A huge part of Data Preparation consists in optimizing the mesh density, by finding the perfect balance between visual quality and polygon count (or polycount).

The most common way to reduce the polycount is by decimating meshes, either aiming at an acceptable mesh quality, or aiming at a precise polycount.

Pixyz provides decimation algorithms for both decimation strategies: Decimate To Quality and Decimate To Target.

Each strategy has its pros and cons, and should be used accordingly to what the situation requires.

Please refer to the following topics for more information about each decimation algorithm:

Decimate To Quality or Decimate To Target?

"Decimate To Quality" is a better choice if your goal is to preserve a good visual quality.

And should be your first choice since it can also dramatically reduce polycount in many cases.

With Hard Surface models (meaning industrial-like models with hard/sharp edges, like CAD models), it is often the best choice, since it allows to preserve important topological singularities that help recognizing this type of models.

"Decimate To Target" is great if reducing to a specific polycount is required.

It will allow more polygon reduction than "Decimate To Quality" because of its algorithmic method, but at the cost of visual quality.

Anyway, it can be very precise, if properly used with the weights controlling which mesh attributes to preserve (e.g. UVs or normals).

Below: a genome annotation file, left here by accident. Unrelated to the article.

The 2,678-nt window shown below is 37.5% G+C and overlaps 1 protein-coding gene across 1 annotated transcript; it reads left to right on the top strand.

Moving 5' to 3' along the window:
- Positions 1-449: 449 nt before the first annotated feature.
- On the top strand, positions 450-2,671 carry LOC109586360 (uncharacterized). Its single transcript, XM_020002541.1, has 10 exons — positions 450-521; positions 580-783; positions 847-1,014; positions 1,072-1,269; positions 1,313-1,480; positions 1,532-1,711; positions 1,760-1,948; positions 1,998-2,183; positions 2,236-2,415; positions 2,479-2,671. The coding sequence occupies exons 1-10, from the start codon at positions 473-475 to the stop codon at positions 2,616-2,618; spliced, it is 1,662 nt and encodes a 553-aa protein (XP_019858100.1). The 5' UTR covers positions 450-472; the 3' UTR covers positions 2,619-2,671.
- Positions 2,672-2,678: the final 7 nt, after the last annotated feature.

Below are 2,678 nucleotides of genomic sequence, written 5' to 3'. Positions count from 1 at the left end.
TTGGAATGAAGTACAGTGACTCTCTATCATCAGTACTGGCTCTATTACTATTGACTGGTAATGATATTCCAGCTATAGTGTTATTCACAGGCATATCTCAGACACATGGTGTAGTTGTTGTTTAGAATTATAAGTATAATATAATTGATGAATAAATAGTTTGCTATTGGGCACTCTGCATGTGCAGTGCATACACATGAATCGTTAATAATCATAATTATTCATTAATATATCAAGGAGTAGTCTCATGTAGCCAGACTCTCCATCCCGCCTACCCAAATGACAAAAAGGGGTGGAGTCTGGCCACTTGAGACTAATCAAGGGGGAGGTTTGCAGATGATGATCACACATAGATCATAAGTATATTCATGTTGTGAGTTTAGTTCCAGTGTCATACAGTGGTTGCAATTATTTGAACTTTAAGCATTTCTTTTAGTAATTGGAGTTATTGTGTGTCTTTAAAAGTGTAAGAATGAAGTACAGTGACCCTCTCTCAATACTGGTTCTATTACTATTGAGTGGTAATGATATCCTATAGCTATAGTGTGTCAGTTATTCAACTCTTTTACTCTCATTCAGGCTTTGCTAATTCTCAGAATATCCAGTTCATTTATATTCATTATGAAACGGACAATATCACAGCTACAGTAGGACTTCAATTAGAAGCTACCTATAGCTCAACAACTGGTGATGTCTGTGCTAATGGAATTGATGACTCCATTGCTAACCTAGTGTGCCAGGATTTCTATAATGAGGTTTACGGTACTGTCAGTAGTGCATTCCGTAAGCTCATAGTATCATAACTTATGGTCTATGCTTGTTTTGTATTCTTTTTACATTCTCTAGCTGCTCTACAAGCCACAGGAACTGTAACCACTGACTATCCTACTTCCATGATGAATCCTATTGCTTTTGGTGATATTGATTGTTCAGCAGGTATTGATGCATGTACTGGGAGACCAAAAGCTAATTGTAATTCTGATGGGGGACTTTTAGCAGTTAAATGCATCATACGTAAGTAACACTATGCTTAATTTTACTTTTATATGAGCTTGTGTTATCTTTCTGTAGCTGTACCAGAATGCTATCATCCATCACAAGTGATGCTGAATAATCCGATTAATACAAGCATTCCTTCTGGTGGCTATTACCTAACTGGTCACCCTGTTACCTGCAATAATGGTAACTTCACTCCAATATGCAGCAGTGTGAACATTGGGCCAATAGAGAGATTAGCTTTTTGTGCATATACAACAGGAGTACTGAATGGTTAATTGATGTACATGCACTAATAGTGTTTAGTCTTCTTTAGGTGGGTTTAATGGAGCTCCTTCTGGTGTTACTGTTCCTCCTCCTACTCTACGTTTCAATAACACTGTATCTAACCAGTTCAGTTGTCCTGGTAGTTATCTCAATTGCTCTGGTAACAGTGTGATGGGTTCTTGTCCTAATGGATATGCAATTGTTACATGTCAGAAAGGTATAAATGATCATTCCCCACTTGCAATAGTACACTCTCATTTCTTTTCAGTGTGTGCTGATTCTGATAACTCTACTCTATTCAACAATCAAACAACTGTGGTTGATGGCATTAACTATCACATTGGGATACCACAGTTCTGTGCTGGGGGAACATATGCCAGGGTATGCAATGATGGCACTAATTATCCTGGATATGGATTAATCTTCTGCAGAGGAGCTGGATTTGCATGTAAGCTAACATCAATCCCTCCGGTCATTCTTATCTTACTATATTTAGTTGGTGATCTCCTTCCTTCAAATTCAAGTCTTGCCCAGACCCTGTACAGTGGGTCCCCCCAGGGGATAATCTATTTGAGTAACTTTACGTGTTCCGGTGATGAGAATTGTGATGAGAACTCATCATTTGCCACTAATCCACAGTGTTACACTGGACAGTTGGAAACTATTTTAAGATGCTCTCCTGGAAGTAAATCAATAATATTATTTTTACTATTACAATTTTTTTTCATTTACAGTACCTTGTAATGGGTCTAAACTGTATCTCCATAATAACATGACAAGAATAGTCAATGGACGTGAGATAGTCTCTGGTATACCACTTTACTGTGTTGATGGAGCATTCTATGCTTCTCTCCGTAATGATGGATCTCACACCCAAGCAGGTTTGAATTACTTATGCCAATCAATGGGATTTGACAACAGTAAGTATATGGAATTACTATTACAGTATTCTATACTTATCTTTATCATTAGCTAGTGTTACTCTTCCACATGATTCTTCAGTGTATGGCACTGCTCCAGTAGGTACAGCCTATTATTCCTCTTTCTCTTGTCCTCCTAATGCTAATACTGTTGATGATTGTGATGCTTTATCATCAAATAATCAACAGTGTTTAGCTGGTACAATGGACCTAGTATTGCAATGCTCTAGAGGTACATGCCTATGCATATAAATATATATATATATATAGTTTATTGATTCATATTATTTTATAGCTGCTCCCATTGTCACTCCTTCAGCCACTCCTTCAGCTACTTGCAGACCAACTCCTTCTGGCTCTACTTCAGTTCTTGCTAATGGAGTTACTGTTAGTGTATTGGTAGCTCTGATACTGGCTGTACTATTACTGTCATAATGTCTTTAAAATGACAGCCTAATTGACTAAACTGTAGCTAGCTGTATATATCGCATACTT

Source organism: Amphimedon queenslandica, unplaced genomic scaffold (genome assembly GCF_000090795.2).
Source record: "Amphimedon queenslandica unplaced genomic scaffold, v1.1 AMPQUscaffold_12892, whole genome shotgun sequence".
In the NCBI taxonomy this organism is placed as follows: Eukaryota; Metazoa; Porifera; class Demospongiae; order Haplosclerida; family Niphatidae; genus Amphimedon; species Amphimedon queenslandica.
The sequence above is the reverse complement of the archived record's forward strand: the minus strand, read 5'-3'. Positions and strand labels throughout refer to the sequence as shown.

The "Decimate To Target" function is particularly efficient on polygonal, organic meshes like Game models, but can also be used with CAD / Hard Surface models.

NOTE                What about Point Cloud decimation? Point Clouds density can also be reduced using the Decimate Point Cloud function

Preparing meshes for decimation

Repair meshes

Prior to performing a decimation, it is best to repair the model first (using the "Repair Mesh" function), in order to reconnect potential cracks or gaps existing in the original model and prevent the decimation to accentuate them.

Repairing the mesh(es) may reconnect several vertices, which eliminates some boundaries and help the decimation algorithm be more efficient.

TIP        Set the parameter "Orient" to false if you are happy with the polygons faces orientation and do not want to damage it.


Initial state: undecimated meshes, with unconnected boundaries represented as blue lines

No mesh repair before decimating: 

Some cracks appear in the meshes


Mesh repair before decimating:

Meshes are properly decimated whilst kept watertight


Remove unnecessary UVs

UVs (texture coordinates) is information included in meshes that is used to properly display texture maps over these meshes (see UVs Menu).

In the decimation process, UVs are considered as important information that need to be preserved, but UVs can prevent decimation to reduce meshes as much as it could.

Both "Decimate To Quality" and "Decimate To Target" have parameters that control the importance of UVs preservation, but these parameter cannot ignore UVs if they exist.

So if in your decimation process UVs are note important, or will be (re)created after decimation step, it is best to remove them before.

Simply use the "Remove UV" function (from the UVs Menu) to do so.


Initial state:

High density meshes having UVs (represented with the colored checker)
The yellow part in particular has terrible UVs: one UV island per triangle, creating as many UV seams that will be considered as important!

UVs not removed before decimating: 

Decimation process could not remove much on the yellow part, where all the others were properly reduced


UVs removed before decimating:

The yellow part was much more reduced by the decimation